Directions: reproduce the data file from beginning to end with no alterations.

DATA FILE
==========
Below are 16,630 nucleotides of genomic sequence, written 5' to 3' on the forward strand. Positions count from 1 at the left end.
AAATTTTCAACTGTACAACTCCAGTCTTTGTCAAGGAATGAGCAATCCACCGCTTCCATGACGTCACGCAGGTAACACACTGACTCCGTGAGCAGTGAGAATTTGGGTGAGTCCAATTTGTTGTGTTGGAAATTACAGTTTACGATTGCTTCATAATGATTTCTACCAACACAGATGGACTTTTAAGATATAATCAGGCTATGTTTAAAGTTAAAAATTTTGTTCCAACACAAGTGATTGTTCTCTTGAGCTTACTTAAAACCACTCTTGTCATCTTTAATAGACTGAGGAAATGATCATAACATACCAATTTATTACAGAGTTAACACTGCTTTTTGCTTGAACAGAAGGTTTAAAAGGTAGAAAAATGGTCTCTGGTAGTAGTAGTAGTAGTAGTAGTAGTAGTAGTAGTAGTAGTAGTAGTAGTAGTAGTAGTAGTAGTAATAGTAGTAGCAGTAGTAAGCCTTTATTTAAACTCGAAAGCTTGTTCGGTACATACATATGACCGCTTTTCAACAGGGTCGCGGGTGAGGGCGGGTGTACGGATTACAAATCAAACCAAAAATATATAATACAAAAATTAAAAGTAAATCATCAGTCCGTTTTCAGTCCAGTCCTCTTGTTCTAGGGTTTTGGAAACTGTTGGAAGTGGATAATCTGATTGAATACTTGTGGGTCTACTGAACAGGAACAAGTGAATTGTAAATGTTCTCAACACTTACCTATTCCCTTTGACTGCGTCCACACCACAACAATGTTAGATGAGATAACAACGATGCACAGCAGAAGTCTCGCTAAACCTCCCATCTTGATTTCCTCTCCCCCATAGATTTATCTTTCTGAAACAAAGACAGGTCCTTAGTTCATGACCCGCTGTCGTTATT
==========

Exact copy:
Below are 16,630 nucleotides of genomic sequence, written 5' to 3' on the forward strand. Positions count from 1 at the left end.
AAATTTTCAACTGTACAACTCCAGTCTTTGTCAAGGAATGAGCAATCCACCGCTTCCATGACGTCACGCAGGTAACACACTGACTCCGTGAGCAGTGAGAATTTGGGTGAGTCCAATTTGTTGTGTTGGAAATTACAGTTTACGATTGCTTCATAATGATTTCTACCAACACAGATGGACTTTTAAGATATAATCAGGCTATGTTTAAAGTTAAAAATTTTGTTCCAACACAAGTGATTGTTCTCTTGAGCTTACTTAAAACCACTCTTGTCATCTTTAATAGACTGAGGAAATGATCATAACATACCAATTTATTACAGAGTTAACACTGCTTTTTGCTTGAACAGAAGGTTTAAAAGGTAGAAAAATGGTCTCTGGTAGTAGTAGTAGTAGTAGTAGTAGTAGTAGTAGTAGTAGTAGTAGTAGTAGTAGTAGTAGTAGTAATAGTAGTAGCAGTAGTAAGCCTTTATTTAAACTCGAAAGCTTGTTCGGTACATACATATGACCGCTTTTCAACAGGGTCGCGGGTGAGGGCGGGTGTACGGATTACAAATCAAACCAAAAATATATAATACAAAAATTAAAAGTAAATCATCAGTCCGTTTTCAGTCCAGTCCTCTTGTTCTAGGGTTTTGGAAACTGTTGGAAGTGGATAATCTGATTGAATACTTGTGGGTCTACTGAACAGGAACAAGTGAATTGTAAATGTTCTCAACACTTACCTATTCCCTTTGACTGCGTCCACACCACAACAATGTTAGATGAGATAACAACGATGCACAGCAGAAGTCTCGCTAAACCTCCCATCTTGATTTCCTCTCCCCCATAGATTTATCTTTCTGAAACAAAGACAGGTCCTTAGTTCATGACCCGCTGTCGTTATT